How to Deal with Stigmatization of Mental Illness

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While many of us are aware of the damaging effects that stigma can have, unfortunately there are many people that do not yet understand. Common misconceptions surrounding mental illness can easily take on the perceptions of heavy television viewers and hearsay, often making it more difficult to combat. The following are several reliable ways to cope with stigmatization if you experience it:

  1. Don’t take it personally. As hard as this is, it’s true. Associate Editor Therese Borchard notes for Psych Central that individuals who make inappropriate and untrue statements are saying these things because they already have the agreement made up in their mind. Understand that they simply do not understand the reality, and do not internalize their words.
  2. Retreat from the noise. According to psychologist Dr. Graham Davey, who specializes in media violence, “the way negative news affects your mood can also have a larger effect on how you interpret and interact with the world around you.” Whether you hear the stigmatizing statement in person or on television, retreating from social media and the news can help calm you down.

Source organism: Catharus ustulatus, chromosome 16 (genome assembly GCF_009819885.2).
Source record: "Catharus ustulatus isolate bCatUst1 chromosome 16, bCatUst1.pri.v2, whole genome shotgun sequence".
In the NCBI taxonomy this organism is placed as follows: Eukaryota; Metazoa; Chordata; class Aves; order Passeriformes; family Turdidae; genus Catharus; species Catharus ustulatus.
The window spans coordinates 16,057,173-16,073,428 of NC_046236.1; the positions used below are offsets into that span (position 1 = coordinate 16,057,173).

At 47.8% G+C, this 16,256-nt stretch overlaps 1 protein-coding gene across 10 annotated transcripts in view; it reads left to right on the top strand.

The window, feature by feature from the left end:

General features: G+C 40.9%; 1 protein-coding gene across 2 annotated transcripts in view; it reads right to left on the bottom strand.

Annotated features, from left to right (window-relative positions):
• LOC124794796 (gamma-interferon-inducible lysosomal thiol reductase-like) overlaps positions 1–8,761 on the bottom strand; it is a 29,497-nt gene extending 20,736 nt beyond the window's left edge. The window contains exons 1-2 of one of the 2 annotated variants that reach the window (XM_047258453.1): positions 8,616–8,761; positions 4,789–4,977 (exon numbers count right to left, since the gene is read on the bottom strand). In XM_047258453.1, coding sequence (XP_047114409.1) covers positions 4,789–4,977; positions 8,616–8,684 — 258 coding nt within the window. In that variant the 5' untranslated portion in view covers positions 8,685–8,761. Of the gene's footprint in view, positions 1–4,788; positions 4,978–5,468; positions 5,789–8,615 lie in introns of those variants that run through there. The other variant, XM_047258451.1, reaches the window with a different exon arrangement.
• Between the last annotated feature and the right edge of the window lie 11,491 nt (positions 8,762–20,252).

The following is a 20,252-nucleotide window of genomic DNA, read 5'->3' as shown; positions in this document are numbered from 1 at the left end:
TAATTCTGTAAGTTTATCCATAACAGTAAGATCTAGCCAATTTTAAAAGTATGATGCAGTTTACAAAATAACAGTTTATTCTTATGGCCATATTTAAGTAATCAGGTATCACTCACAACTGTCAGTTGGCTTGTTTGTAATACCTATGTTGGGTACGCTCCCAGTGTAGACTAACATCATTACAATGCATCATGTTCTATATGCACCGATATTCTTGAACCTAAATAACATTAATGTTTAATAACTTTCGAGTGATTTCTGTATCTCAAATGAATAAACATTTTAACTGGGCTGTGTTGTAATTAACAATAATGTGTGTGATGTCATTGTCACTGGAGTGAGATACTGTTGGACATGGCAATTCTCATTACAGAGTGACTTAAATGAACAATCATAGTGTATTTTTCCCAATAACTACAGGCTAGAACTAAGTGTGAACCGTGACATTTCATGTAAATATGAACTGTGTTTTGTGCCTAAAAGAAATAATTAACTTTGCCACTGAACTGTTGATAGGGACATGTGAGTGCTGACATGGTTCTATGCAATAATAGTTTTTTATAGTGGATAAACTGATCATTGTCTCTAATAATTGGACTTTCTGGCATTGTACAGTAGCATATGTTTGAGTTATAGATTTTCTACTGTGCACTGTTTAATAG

3. Check in with your therapist, friend, or family member. If you can, get in touch with a someone who supports you, even if it’s just to “let off steam”. Having someone who is caring and who will listen may help you to work through some of your feelings. Dr. Michelle Riba, associate director at the University of Michigan’s Comprehensive Depression Center, told Huffington Post, “Ask people to have a conversation about how you’re feeling. Getting some input from people you trust and value is helpful.”
  4. Engage in a calming activity. Healthy Place states that breathing exercises, paying attention to the movement of your body, taking a shower, taking a walk, and reading a book are just a few ways to reduce stress and anxiety.

Speaking with someone about misconceptions regarding mental illness and/or addiction can be difficult, and not everybody is willing to listen. If you are speaking with someone who is close to you and may listen, consider sharing your experiences with them to help them understand. If you are speaking with someone who may not listen, consider partaking in the steps above. Although we cannot control others, we can control ourselves in how we think and act. Choose to not let this define you in a negative way.




If you are ready to begin your journey to recovery, call us today at 855-464-7849. Avalon Malibu is a mental illness and addiction recovery treatment center – and we truly care about your recovery. We will work with you to restore you mind, body, and spirit, something that we feel is essential to everyone’s wellbeing. Make the decision today. Call for a consultation.

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